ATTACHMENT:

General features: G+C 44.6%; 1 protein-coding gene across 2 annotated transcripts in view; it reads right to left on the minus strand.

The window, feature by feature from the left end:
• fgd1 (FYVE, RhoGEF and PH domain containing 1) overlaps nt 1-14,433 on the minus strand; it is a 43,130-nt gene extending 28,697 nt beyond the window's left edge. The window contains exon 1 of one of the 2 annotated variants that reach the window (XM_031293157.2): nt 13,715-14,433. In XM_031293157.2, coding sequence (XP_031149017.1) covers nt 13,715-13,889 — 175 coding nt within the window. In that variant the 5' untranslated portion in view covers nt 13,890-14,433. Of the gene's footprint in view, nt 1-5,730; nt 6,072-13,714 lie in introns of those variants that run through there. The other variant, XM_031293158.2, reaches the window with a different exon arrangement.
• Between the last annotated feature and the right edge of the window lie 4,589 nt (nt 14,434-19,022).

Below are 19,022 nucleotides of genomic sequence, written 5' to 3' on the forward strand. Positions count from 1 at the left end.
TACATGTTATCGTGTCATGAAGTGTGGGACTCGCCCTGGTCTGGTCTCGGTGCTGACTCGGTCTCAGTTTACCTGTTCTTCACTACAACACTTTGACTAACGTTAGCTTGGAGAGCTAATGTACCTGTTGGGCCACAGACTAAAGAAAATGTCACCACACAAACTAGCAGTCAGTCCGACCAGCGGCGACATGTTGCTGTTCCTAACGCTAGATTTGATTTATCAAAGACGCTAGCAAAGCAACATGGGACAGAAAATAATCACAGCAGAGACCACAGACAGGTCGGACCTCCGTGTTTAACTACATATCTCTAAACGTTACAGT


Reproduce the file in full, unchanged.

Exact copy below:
General features: G+C 44.6%; 1 protein-coding gene across 2 annotated transcripts in view; it reads right to left on the minus strand.

The window, feature by feature from the left end:
• fgd1 (FYVE, RhoGEF and PH domain containing 1) overlaps nt 1-14,433 on the minus strand; it is a 43,130-nt gene extending 28,697 nt beyond the window's left edge. The window contains exon 1 of one of the 2 annotated variants that reach the window (XM_031293157.2): nt 13,715-14,433. In XM_031293157.2, coding sequence (XP_031149017.1) covers nt 13,715-13,889 — 175 coding nt within the window. In that variant the 5' untranslated portion in view covers nt 13,890-14,433. Of the gene's footprint in view, nt 1-5,730; nt 6,072-13,714 lie in introns of those variants that run through there. The other variant, XM_031293158.2, reaches the window with a different exon arrangement.
• Between the last annotated feature and the right edge of the window lie 4,589 nt (nt 14,434-19,022).

Below are 19,022 nucleotides of genomic sequence, written 5' to 3' on the forward strand. Positions count from 1 at the left end.
TACATGTTATCGTGTCATGAAGTGTGGGACTCGCCCTGGTCTGGTCTCGGTGCTGACTCGGTCTCAGTTTACCTGTTCTTCACTACAACACTTTGACTAACGTTAGCTTGGAGAGCTAATGTACCTGTTGGGCCACAGACTAAAGAAAATGTCACCACACAAACTAGCAGTCAGTCCGACCAGCGGCGACATGTTGCTGTTCCTAACGCTAGATTTGATTTATCAAAGACGCTAGCAAAGCAACATGGGACAGAAAATAATCACAGCAGAGACCACAGACAGGTCGGACCTCCGTGTTTAACTACATATCTCTAAACGTTACAGT